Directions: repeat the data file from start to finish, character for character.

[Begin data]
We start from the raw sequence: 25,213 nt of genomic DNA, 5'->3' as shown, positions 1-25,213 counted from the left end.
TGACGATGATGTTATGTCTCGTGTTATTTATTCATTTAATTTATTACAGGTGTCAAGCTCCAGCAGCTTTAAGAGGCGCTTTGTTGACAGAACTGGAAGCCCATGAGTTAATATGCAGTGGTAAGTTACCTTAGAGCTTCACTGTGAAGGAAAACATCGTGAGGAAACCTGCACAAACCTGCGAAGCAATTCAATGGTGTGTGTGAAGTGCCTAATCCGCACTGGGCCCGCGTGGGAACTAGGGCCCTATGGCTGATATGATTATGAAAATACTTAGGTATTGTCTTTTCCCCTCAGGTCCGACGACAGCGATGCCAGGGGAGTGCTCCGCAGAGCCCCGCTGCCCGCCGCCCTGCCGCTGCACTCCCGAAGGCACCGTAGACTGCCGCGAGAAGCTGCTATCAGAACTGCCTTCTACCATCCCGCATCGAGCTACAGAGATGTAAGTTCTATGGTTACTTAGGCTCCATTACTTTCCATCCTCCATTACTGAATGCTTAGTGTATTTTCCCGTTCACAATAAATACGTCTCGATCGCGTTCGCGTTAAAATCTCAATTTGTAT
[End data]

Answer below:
We start from the raw sequence: 25,213 nt of genomic DNA, 5'->3' as shown, positions 1-25,213 counted from the left end.
TGACGATGATGTTATGTCTCGTGTTATTTATTCATTTAATTTATTACAGGTGTCAAGCTCCAGCAGCTTTAAGAGGCGCTTTGTTGACAGAACTGGAAGCCCATGAGTTAATATGCAGTGGTAAGTTACCTTAGAGCTTCACTGTGAAGGAAAACATCGTGAGGAAACCTGCACAAACCTGCGAAGCAATTCAATGGTGTGTGTGAAGTGCCTAATCCGCACTGGGCCCGCGTGGGAACTAGGGCCCTATGGCTGATATGATTATGAAAATACTTAGGTATTGTCTTTTCCCCTCAGGTCCGACGACAGCGATGCCAGGGGAGTGCTCCGCAGAGCCCCGCTGCCCGCCGCCCTGCCGCTGCACTCCCGAAGGCACCGTAGACTGCCGCGAGAAGCTGCTATCAGAACTGCCTTCTACCATCCCGCATCGAGCTACAGAGATGTAAGTTCTATGGTTACTTAGGCTCCATTACTTTCCATCCTCCATTACTGAATGCTTAGTGTATTTTCCCGTTCACAATAAATACGTCTCGATCGCGTTCGCGTTAAAATCTCAATTTGTAT